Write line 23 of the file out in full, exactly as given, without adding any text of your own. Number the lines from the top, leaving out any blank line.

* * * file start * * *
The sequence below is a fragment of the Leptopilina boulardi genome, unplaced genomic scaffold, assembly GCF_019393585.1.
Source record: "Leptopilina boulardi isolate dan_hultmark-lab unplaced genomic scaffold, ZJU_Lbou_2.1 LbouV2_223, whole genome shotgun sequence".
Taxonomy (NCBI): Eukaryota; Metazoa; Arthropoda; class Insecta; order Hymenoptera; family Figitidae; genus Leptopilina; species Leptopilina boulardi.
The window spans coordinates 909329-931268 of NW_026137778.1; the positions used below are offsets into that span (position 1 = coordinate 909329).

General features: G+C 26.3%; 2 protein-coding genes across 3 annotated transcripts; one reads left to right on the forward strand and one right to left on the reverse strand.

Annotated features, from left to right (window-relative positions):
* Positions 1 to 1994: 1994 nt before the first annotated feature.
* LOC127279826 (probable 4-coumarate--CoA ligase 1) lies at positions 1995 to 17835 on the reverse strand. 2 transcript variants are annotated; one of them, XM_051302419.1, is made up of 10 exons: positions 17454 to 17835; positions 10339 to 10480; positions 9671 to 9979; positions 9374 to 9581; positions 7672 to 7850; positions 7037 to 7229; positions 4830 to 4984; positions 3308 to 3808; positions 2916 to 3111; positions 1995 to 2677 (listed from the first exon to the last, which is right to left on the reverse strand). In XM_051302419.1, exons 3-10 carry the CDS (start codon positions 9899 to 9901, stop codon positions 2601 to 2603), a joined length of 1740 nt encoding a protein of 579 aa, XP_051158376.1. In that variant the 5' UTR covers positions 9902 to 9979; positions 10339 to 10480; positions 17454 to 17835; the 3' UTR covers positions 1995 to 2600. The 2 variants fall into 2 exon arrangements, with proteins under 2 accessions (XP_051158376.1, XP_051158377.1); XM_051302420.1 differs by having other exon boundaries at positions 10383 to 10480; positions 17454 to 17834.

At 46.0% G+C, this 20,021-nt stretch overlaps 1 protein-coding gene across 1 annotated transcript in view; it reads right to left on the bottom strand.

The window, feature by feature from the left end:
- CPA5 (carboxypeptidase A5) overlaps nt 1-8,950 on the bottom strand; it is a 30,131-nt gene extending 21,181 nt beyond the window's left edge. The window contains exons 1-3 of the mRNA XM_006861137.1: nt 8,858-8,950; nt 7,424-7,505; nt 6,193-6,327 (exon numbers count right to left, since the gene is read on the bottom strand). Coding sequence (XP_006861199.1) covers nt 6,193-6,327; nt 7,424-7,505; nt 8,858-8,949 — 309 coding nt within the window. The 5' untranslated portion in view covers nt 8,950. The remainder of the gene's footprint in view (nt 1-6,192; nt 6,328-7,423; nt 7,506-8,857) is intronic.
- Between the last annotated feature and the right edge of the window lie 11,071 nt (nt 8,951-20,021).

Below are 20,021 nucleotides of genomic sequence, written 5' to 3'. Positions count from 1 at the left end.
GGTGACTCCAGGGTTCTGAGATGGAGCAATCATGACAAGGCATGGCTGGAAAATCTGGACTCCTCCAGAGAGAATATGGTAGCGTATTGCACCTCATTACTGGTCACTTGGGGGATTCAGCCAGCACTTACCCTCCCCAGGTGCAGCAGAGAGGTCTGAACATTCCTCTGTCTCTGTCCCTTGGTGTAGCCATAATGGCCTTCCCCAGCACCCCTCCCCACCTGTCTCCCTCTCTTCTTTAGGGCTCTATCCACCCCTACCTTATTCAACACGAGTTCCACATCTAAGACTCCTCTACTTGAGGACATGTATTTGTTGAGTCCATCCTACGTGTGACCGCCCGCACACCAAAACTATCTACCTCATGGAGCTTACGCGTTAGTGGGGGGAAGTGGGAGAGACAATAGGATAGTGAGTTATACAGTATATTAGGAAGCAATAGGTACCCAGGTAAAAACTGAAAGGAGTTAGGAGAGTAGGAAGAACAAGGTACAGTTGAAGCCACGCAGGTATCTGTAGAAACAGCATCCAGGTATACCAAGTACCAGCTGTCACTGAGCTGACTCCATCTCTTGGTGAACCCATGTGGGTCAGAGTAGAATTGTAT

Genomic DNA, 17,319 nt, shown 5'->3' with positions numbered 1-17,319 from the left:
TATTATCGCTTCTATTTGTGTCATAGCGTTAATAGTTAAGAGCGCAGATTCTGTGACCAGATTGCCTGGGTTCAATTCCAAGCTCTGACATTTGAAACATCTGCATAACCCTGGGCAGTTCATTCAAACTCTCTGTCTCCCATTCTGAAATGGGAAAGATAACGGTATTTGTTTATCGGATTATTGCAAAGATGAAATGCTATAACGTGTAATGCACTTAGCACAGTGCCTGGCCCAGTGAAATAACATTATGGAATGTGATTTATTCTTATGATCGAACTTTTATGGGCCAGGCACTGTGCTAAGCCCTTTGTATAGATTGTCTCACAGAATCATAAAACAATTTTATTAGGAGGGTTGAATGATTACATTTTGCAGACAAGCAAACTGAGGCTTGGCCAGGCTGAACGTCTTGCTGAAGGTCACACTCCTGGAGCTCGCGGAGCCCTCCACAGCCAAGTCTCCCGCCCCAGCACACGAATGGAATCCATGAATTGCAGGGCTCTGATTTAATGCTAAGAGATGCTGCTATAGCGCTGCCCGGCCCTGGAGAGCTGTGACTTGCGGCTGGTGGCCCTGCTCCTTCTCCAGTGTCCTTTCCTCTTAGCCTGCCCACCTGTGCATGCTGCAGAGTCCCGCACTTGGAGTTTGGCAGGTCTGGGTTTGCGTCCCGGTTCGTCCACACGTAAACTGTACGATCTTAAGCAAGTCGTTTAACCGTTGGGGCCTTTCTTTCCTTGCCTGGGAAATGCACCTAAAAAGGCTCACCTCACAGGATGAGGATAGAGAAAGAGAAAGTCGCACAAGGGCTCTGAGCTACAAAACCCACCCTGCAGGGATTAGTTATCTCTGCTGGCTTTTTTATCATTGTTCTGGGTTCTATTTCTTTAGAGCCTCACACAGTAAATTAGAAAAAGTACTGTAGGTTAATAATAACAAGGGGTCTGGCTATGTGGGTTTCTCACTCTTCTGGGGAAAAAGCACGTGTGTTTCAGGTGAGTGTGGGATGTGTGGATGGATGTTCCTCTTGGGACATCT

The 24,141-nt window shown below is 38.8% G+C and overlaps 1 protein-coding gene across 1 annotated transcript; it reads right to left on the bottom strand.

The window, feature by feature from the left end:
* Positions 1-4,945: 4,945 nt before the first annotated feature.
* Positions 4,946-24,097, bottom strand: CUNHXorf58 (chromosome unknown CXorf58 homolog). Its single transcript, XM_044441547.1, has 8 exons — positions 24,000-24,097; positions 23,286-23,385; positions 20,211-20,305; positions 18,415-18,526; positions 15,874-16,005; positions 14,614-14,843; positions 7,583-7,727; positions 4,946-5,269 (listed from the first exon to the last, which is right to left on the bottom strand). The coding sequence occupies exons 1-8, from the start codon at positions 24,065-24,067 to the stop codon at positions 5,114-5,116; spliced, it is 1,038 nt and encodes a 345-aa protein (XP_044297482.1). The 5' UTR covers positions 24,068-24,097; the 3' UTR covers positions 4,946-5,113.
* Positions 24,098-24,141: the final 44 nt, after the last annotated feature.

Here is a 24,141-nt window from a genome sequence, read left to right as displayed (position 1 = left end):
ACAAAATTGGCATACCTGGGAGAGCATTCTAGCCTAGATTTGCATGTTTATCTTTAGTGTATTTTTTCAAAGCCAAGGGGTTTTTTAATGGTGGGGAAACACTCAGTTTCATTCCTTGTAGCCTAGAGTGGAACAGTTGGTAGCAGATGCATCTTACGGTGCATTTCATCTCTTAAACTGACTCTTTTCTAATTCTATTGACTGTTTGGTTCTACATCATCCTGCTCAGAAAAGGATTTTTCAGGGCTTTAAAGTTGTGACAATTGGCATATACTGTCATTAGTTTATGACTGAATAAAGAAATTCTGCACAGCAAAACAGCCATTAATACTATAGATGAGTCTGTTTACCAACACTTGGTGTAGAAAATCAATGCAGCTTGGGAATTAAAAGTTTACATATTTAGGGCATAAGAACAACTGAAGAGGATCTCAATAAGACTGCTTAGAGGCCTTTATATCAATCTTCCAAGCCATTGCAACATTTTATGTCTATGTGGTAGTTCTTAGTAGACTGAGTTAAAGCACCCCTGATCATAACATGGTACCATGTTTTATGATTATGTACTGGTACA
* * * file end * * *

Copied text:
ACAAAATTGGCATACCTGGGAGAGCATTCTAGCCTAGATTTGCATGTTTATCTTTAGTGTATTTTTTCAAAGCCAAGGGGTTTTTTAATGGTGGGGAAACACTCAGTTTCATTCCTTGTAGCCTAGAGTGGAACAGTTGGTAGCAGATGCATCTTACGGTGCATTTCATCTCTTAAACTGACTCTTTTCTAATTCTATTGACTGTTTGGTTCTACATCATCCTGCTCAGAAAAGGATTTTTCAGGGCTTTAAAGTTGTGACAATTGGCATATACTGTCATTAGTTTATGACTGAATAAAGAAATTCTGCACAGCAAAACAGCCATTAATACTATAGATGAGTCTGTTTACCAACACTTGGTGTAGAAAATCAATGCAGCTTGGGAATTAAAAGTTTACATATTTAGGGCATAAGAACAACTGAAGAGGATCTCAATAAGACTGCTTAGAGGCCTTTATATCAATCTTCCAAGCCATTGCAACATTTTATGTCTATGTGGTAGTTCTTAGTAGACTGAGTTAAAGCACCCCTGATCATAACATGGTACCATGTTTTATGATTATGTACTGGTACA